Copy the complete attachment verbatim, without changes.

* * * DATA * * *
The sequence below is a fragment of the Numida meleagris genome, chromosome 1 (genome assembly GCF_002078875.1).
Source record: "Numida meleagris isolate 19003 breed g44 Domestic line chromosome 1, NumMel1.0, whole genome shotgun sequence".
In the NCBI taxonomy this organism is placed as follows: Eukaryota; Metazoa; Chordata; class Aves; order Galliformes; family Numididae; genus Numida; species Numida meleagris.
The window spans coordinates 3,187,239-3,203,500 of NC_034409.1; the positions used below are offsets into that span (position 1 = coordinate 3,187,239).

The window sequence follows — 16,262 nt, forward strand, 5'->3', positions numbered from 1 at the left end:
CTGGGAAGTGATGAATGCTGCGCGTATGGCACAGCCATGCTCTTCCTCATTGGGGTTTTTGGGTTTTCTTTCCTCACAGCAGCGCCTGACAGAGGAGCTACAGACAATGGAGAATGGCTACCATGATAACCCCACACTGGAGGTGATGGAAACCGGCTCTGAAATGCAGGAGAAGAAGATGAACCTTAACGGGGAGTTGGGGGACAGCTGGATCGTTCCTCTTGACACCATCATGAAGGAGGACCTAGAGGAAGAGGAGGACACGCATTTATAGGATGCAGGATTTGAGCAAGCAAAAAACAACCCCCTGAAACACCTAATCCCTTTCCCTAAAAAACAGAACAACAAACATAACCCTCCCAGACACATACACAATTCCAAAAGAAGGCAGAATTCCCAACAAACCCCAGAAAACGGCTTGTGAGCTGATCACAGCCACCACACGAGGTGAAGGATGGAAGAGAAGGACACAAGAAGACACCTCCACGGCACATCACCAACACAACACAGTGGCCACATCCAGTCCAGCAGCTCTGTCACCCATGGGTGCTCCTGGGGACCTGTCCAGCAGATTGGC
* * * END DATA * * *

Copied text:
The sequence below is a fragment of the Numida meleagris genome, chromosome 1 (genome assembly GCF_002078875.1).
Source record: "Numida meleagris isolate 19003 breed g44 Domestic line chromosome 1, NumMel1.0, whole genome shotgun sequence".
In the NCBI taxonomy this organism is placed as follows: Eukaryota; Metazoa; Chordata; class Aves; order Galliformes; family Numididae; genus Numida; species Numida meleagris.
The window spans coordinates 3,187,239-3,203,500 of NC_034409.1; the positions used below are offsets into that span (position 1 = coordinate 3,187,239).

The window sequence follows — 16,262 nt, forward strand, 5'->3', positions numbered from 1 at the left end:
CTGGGAAGTGATGAATGCTGCGCGTATGGCACAGCCATGCTCTTCCTCATTGGGGTTTTTGGGTTTTCTTTCCTCACAGCAGCGCCTGACAGAGGAGCTACAGACAATGGAGAATGGCTACCATGATAACCCCACACTGGAGGTGATGGAAACCGGCTCTGAAATGCAGGAGAAGAAGATGAACCTTAACGGGGAGTTGGGGGACAGCTGGATCGTTCCTCTTGACACCATCATGAAGGAGGACCTAGAGGAAGAGGAGGACACGCATTTATAGGATGCAGGATTTGAGCAAGCAAAAAACAACCCCCTGAAACACCTAATCCCTTTCCCTAAAAAACAGAACAACAAACATAACCCTCCCAGACACATACACAATTCCAAAAGAAGGCAGAATTCCCAACAAACCCCAGAAAACGGCTTGTGAGCTGATCACAGCCACCACACGAGGTGAAGGATGGAAGAGAAGGACACAAGAAGACACCTCCACGGCACATCACCAACACAACACAGTGGCCACATCCAGTCCAGCAGCTCTGTCACCCATGGGTGCTCCTGGGGACCTGTCCAGCAGATTGGC